A good chunk of my frustration in witnessing others’ ineptitude as they work is based on my frustration in landing interviews or – not to be greedy – even getting a job. Still, beneath that unusual and temporary layer of frustration is the normal level of service level expectations that aren’t being met by these seemingly over-employed folks that keep catapulting themselves into my path.
Phew. Still with me?
So, I’m gonna do some therapeutic writing. But I want to get a disclaimer out there up front: this all didn’t just happen this morning. I’m not that “Woman on the Verge of a Nervous Breakdown” type that encounters a slight inconvenience and demands to speak to the manager.
Sidebar: OMG, they made a musical out of this camp classic movie!
Nor am I a “Sleeping With The Enemy” type customer who lets his own OCD overwhelm transactional encounters in my life.
That said…I probably need this tee shirt
Hey, I know my shit.
I felt my usual simmering frustrations starting to boil a couple weeks back, hell…maybe even a month ago when I wrote about Penzey’s Spices and then my trip to Darcelle’s after that.
Darcelle’s and Penzey’s are two businesses that are worried about more than just their bottom line. Actually, maybe it’s that their bottom line is people instead of dollars. I’ve always believed that in a service industry, if you put people first – be them customers or your employees – that the dollars will come.
So, there…a couple of disclaimers before I rail against some companies that should just. do. better. to demonstrate that I know what good service and business looks like and that I know I’m just a grump sometimes.
Anyway, I tried to recycle my cans this morning and everything went to hell.
This should be pretty simple, right? I live in a state that has a bottle and can deposit. I always recycled and I was fine paying a nickel a can for my entire life as an Oregonian without redeeming my recyclables for my nickel…back. I figured it was an income stream for industrious homeless people. But, when we triggered a deposit increase to a dime a can…I started redeeming those aluminum and glass bastards myself.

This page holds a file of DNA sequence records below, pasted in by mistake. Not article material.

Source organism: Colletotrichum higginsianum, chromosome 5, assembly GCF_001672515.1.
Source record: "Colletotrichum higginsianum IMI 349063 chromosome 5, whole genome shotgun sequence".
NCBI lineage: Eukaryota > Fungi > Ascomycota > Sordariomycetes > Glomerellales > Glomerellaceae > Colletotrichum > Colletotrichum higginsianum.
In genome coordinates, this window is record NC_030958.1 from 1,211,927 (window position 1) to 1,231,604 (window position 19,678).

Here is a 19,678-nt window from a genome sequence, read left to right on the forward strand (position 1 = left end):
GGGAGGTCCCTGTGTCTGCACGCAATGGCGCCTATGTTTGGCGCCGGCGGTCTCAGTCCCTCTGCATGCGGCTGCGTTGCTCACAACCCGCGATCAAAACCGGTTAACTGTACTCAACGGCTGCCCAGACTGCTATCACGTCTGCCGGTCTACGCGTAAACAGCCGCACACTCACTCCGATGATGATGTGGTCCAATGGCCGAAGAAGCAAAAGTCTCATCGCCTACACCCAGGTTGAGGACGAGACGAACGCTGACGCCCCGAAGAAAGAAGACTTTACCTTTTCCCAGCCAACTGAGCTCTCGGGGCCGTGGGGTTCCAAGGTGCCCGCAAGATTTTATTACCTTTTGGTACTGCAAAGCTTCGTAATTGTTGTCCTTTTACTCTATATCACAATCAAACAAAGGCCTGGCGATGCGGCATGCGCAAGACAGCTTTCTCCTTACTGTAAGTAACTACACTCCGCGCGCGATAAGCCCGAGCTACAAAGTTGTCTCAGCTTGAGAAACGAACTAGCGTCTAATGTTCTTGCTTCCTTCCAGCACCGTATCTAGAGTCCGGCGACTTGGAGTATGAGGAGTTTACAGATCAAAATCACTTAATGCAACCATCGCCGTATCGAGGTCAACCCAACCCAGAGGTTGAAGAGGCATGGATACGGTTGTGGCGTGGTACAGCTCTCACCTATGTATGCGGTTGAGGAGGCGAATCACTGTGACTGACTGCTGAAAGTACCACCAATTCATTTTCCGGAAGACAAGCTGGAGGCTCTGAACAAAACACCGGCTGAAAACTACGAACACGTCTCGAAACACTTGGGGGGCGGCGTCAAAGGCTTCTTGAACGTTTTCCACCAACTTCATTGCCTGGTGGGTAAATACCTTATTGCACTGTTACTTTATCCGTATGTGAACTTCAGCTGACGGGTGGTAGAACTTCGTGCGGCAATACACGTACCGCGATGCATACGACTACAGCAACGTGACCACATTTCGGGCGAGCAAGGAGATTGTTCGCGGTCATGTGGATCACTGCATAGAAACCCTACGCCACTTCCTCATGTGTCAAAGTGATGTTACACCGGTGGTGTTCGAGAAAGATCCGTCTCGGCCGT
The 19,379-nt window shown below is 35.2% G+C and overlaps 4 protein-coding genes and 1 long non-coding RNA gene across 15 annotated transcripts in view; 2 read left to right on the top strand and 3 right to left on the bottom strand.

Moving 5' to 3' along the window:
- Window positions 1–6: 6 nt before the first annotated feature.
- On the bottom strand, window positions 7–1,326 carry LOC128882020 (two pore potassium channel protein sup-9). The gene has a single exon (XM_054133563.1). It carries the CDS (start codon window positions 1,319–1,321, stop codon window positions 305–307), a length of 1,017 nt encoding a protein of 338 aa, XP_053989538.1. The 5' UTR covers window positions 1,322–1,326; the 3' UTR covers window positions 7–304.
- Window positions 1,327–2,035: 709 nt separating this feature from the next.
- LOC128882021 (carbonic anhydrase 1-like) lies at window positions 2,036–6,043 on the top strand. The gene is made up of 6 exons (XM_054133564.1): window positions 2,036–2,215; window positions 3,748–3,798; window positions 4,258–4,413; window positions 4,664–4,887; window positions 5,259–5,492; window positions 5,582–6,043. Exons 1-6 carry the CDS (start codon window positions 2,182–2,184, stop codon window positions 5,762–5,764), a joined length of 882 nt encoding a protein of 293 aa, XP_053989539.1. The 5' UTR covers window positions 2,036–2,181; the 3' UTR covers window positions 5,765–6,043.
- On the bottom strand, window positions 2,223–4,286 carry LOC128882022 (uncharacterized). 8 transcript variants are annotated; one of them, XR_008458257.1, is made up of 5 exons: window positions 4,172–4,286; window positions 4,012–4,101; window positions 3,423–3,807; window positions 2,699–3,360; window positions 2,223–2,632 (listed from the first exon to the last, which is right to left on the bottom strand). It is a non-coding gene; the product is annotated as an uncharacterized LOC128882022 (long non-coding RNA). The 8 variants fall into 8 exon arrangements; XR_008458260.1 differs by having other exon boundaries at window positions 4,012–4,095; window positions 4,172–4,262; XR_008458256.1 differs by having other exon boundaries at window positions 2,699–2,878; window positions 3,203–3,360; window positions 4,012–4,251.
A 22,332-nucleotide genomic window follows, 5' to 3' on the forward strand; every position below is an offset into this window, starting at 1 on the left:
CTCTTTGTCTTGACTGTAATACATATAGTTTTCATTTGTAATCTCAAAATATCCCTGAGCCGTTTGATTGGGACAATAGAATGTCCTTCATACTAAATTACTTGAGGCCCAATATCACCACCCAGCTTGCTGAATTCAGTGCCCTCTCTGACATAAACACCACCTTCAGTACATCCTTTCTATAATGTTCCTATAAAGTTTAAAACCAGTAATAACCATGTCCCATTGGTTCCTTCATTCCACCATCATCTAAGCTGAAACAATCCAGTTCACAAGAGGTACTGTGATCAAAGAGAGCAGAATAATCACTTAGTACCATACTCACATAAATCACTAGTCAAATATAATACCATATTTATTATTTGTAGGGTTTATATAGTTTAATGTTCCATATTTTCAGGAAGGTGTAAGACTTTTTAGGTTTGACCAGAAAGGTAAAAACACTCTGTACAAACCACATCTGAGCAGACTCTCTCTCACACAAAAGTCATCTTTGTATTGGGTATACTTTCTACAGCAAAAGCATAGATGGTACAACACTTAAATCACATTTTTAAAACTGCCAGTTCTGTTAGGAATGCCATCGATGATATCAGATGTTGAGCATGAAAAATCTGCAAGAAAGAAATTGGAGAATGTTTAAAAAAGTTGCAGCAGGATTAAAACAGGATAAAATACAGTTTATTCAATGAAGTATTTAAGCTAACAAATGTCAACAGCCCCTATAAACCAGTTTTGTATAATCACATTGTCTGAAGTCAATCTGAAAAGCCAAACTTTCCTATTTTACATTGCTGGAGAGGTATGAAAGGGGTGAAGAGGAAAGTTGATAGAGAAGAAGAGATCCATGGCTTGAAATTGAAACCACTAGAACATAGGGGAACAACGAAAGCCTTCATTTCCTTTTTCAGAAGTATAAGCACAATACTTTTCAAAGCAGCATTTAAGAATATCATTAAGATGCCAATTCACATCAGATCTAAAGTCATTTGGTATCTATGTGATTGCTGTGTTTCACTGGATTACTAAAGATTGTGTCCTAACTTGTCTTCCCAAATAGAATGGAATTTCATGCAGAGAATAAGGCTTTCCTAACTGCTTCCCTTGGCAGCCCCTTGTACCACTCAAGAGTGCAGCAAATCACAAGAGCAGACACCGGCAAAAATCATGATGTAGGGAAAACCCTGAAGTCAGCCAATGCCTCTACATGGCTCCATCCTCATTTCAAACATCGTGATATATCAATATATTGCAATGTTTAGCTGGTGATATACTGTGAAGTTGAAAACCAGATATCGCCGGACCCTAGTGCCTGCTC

I hated it.
The reverse vending machines that grocery stores use to refund bottle deposits were dependably gross, crowded and usually broke down. It was a hassle. So when some industrious individual came up with the idea to lease the machines to grocery stores while also offering the service extension of a concierge type recycling program, I was in.
Welcome to the show, BottleDrop!
Ok, well, first I grumbled about the fact that it was gonna cost me a penny per can to drop my recyclables off and have someone else count them, because: grumpy. Then I came around.
But in contracting with a company to drop off a bag of recyclables in a secure area, have them counted for me and then have my redemption refund credited to my account within five days, well I had expectations that BottleDrop would fulfill their service commitment.
See? That’s not really too much to expect, right?
It started off small, little inconveniences like the drop area not being open when I tried to drop off my bag on my way to work. That’s on me for not knowing the hours of operation. That evolved into their 3-5 day credit window becoming a 3-5 – no, just 5 – day window before my dropped bag was acknowledged as received and then another 3-5 days before my deposit refund was credited. Then drop off centers started opening erratically or being closed because both the reverse vending recycling machines and the secure bag drop doors were broken…it’s a door.
Still, I was surprisingly ok.
Then a bag went missing.
I emailed their customer service and a few days later got a response apologizing and letting me know that they credited my account for my Average Bag Value.
That seemed pretty fair and still convenient, so I felt whole and cared for as a customer.
Then my next bag went missing. It was disturbing because my first six months with them, no issues. Suddenly, two consecutive bags from the same drop location disappear.
They credited me once again for my ABV – which sadly is not Alcohol By Volume. My next bag was credited as expected, so I chalked my two missing bags up to weird coincidence.